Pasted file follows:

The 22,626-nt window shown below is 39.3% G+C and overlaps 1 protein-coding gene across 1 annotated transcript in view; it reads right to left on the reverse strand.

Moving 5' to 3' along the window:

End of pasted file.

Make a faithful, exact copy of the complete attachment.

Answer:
The 22,626-nt window shown below is 39.3% G+C and overlaps 1 protein-coding gene across 1 annotated transcript in view; it reads right to left on the reverse strand.

Moving 5' to 3' along the window: